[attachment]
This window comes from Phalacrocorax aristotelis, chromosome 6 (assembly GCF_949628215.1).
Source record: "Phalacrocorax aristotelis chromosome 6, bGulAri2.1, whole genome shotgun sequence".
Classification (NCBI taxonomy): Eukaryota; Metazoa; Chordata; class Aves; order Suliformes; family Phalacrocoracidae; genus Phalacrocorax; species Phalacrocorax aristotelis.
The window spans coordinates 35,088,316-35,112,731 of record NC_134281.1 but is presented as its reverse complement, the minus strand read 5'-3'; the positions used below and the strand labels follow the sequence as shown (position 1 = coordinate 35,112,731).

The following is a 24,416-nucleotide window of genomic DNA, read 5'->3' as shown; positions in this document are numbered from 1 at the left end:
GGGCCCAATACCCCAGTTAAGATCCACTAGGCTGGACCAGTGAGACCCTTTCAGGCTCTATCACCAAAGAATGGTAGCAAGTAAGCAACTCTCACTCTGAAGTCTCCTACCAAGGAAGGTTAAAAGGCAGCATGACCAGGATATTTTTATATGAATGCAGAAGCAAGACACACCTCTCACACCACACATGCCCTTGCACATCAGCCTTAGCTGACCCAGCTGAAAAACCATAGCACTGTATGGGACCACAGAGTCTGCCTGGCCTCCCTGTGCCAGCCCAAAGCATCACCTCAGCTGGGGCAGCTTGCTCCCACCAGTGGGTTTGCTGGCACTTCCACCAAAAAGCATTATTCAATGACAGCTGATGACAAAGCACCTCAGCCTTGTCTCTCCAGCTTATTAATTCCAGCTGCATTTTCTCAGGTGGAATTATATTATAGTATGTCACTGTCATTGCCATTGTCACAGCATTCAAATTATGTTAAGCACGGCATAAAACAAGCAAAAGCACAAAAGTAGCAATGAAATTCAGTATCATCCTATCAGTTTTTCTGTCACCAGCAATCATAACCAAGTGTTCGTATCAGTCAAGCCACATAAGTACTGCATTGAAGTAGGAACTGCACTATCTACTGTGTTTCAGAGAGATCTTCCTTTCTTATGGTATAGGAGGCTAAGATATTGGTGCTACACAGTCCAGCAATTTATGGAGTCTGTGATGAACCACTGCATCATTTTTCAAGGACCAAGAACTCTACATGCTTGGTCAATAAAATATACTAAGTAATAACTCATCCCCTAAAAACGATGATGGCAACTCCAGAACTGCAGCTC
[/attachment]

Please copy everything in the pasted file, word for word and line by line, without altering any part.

This window comes from Phalacrocorax aristotelis, chromosome 6 (assembly GCF_949628215.1).
Source record: "Phalacrocorax aristotelis chromosome 6, bGulAri2.1, whole genome shotgun sequence".
Classification (NCBI taxonomy): Eukaryota; Metazoa; Chordata; class Aves; order Suliformes; family Phalacrocoracidae; genus Phalacrocorax; species Phalacrocorax aristotelis.
The window spans coordinates 35,088,316-35,112,731 of record NC_134281.1 but is presented as its reverse complement, the minus strand read 5'-3'; the positions used below and the strand labels follow the sequence as shown (position 1 = coordinate 35,112,731).

The following is a 24,416-nucleotide window of genomic DNA, read 5'->3' as shown; positions in this document are numbered from 1 at the left end:
GGGCCCAATACCCCAGTTAAGATCCACTAGGCTGGACCAGTGAGACCCTTTCAGGCTCTATCACCAAAGAATGGTAGCAAGTAAGCAACTCTCACTCTGAAGTCTCCTACCAAGGAAGGTTAAAAGGCAGCATGACCAGGATATTTTTATATGAATGCAGAAGCAAGACACACCTCTCACACCACACATGCCCTTGCACATCAGCCTTAGCTGACCCAGCTGAAAAACCATAGCACTGTATGGGACCACAGAGTCTGCCTGGCCTCCCTGTGCCAGCCCAAAGCATCACCTCAGCTGGGGCAGCTTGCTCCCACCAGTGGGTTTGCTGGCACTTCCACCAAAAAGCATTATTCAATGACAGCTGATGACAAAGCACCTCAGCCTTGTCTCTCCAGCTTATTAATTCCAGCTGCATTTTCTCAGGTGGAATTATATTATAGTATGTCACTGTCATTGCCATTGTCACAGCATTCAAATTATGTTAAGCACGGCATAAAACAAGCAAAAGCACAAAAGTAGCAATGAAATTCAGTATCATCCTATCAGTTTTTCTGTCACCAGCAATCATAACCAAGTGTTCGTATCAGTCAAGCCACATAAGTACTGCATTGAAGTAGGAACTGCACTATCTACTGTGTTTCAGAGAGATCTTCCTTTCTTATGGTATAGGAGGCTAAGATATTGGTGCTACACAGTCCAGCAATTTATGGAGTCTGTGATGAACCACTGCATCATTTTTCAAGGACCAAGAACTCTACATGCTTGGTCAATAAAATATACTAAGTAATAACTCATCCCCTAAAAACGATGATGGCAACTCCAGAACTGCAGCTC